The Department of Defense has recently initiated the development of the Next Generation Interceptor, to enhance the reliability and capability of the missile defense system of the US.

“The department will continue to ensure that we bring a more integrated approach to air and missile defense to address various types of ballistic missile threats and enable defense against cruise missiles and unmanned aerial systems,” said Tomero.

Russian Hypersonic Missiles

Russia seems to have made rapid strides in the research and development of hypersonic missiles, leaving its arch-rival, the US, far behind. President Vladimir Putin has identified developing hypersonic missile systems as a top priority.

Russia has at present two main hypersonic missiles — the Avangard and the Kinzhal. The Avangard is a nuclear-capable missile, which can fly 20 times faster than the speed of sound. It has a ‘glide system’ which provides it greater maneuverability.

The Russian President had asserted that it can penetrate current and future defense systems, and noted that “not a single country possesses hypersonic weapons, let alone continental-range hypersonic weapons”.

The Kinzhal, meaning ‘dagger’ in English, is a nuclear-capable air-launched ballistic missile, and before being inducted into the Russian military, it was tested with the MiG-31 fighter jet.

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The Zircon hypersonic missile being test-fired. (via Twitter)

In October 2020, Russia successfully tested its Zircon Hypersonic cruise missile, which was hailed by the Russian President as a “big event” for the country. The Zircon can be launched from submarine, surface ship, and is also expected to be launched from land-based platforms.

The Zircon can fly at speeds of up to Mach 6 and at a low atmospheric-ballistic trajectory, enabling it to penetrate anti-missile defense systems, according to Military.com. The high speed of the missile reportedly makes the air pressure in front of the weapon form a plasma cloud, which absorbs radio waves, making the Zircon invisible on the radar.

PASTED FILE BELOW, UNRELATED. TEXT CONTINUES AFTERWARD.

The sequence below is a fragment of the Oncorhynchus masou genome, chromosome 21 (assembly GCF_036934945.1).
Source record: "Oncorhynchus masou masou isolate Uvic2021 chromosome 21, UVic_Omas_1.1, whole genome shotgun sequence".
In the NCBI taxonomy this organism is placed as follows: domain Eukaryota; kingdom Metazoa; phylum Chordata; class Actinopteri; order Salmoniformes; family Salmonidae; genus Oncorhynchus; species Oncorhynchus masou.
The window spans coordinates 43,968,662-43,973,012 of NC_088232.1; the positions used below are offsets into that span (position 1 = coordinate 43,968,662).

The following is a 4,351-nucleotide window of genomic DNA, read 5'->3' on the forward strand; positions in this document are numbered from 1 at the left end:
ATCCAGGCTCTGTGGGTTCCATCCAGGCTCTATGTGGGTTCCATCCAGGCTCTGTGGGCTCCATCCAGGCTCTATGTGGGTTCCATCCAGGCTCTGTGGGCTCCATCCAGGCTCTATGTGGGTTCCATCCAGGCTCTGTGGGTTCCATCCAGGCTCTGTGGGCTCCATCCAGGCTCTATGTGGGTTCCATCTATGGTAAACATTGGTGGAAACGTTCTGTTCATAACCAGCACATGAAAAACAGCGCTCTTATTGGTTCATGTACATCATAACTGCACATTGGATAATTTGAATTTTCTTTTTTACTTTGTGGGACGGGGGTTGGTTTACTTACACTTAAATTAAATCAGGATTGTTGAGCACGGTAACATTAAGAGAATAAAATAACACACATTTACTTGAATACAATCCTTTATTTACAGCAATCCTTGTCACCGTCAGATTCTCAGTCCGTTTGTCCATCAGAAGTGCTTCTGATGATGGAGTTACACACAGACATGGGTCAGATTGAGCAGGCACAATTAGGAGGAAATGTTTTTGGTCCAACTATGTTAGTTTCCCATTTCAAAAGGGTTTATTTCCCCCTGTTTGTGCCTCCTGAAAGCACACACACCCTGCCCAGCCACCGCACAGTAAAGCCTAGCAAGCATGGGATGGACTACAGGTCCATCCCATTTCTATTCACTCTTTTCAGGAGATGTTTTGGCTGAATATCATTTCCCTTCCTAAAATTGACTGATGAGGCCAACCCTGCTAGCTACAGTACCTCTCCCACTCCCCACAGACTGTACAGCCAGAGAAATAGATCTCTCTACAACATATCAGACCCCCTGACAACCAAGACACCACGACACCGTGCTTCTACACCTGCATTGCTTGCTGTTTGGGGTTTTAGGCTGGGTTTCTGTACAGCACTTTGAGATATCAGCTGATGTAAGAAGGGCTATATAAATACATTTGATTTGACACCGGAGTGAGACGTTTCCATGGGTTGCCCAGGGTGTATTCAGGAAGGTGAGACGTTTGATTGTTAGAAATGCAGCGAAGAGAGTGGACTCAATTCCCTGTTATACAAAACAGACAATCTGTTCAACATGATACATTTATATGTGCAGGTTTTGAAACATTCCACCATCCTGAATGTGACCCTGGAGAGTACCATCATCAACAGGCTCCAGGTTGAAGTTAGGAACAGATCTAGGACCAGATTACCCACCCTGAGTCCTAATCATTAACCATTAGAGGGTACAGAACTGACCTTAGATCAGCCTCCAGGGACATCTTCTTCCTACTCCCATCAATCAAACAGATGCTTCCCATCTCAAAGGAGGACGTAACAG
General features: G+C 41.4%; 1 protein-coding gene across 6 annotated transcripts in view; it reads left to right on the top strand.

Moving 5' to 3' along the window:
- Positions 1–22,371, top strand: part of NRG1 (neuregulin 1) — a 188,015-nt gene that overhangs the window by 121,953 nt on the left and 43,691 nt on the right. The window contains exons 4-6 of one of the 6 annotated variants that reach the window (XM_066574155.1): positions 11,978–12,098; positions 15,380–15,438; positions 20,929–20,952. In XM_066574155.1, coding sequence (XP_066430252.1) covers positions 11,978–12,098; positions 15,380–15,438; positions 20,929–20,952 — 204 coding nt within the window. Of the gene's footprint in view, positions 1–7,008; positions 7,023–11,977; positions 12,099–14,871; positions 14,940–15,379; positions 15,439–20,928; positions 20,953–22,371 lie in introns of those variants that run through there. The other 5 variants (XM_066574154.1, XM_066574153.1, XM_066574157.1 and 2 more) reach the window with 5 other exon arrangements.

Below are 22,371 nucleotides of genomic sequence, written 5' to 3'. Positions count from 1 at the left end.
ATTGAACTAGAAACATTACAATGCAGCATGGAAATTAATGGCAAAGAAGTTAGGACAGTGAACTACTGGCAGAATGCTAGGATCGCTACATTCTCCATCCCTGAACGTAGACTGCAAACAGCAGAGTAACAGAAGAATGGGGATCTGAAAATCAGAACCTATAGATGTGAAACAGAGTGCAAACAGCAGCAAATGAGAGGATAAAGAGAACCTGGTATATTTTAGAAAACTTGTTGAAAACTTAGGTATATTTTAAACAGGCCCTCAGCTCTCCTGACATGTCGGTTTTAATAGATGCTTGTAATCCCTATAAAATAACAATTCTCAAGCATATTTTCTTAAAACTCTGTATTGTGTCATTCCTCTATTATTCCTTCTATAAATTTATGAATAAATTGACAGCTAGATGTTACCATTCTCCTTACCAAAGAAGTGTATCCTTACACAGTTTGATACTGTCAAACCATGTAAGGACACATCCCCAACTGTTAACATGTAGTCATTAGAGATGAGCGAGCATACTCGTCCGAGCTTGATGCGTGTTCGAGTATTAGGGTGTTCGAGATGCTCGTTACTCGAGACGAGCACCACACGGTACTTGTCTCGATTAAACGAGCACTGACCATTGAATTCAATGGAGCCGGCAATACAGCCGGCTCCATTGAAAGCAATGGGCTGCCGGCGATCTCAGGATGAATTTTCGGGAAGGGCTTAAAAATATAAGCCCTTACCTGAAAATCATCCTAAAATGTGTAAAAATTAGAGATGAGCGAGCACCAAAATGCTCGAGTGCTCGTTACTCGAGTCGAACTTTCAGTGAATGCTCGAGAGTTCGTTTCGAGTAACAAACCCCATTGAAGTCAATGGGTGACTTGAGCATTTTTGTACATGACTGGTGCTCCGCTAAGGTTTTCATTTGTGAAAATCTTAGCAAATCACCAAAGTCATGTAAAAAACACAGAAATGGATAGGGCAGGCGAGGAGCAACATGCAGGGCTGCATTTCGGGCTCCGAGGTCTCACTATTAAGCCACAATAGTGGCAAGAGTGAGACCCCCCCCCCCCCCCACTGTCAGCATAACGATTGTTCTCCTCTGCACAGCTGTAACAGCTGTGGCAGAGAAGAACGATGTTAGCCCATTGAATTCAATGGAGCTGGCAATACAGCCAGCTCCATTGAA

The US missile interceptor systems such as the Aegis need about 8-10 seconds of reaction time to intercept an incoming missile. However, in 8-10 seconds, the Zircon can travel a distance of 20 km. Thus, in order to intercept the Russian Zircon, the US would require some advanced technology.

China’s HGV

The Dongfeng-17 is a medium-range ballistic missile that was unveiled at China’s 70th-anniversary military parade in 2019. The DF-17 is mounted on a DF-ZF hypersonic glide vehicle (HGV) and has a range of up to 2,500 km, reported The National Interest.

The US intelligence sources had noted the remarkable accuracy of the DF-17, stating that it can land “within meters” of intended targets. The DF-17 puts China in an elite league of nations, headed by Russia to have hypersonic missiles.

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China’s DF-ZF hypersonic glide vehicles. (via Twitter)

The US is lagging behind China and Russia in developing similar capabilities. Michael Griffin, Under Secretary of Defence for Research and Engineering, had earlier noted, “The US does not have systems which can hold China and Russia, at risk in a corresponding manner, and we don’t have defenses against their systems”.

China is also developing a wind tunnel, which may put the country “decades ahead of the rest of the world in hypersonic technology”, The EurAsian Times had reported. China will soon start the operations of its JF-22 wind tunnel, which has the capability of simulating flights at Mach 30 or 30 times greater than the speed of sound.

The JF-22 employs a “unique technology” of chemical explosions to create hypersonic conditions, unlike other countries which use mechanical compressors to generate high-speed airflow.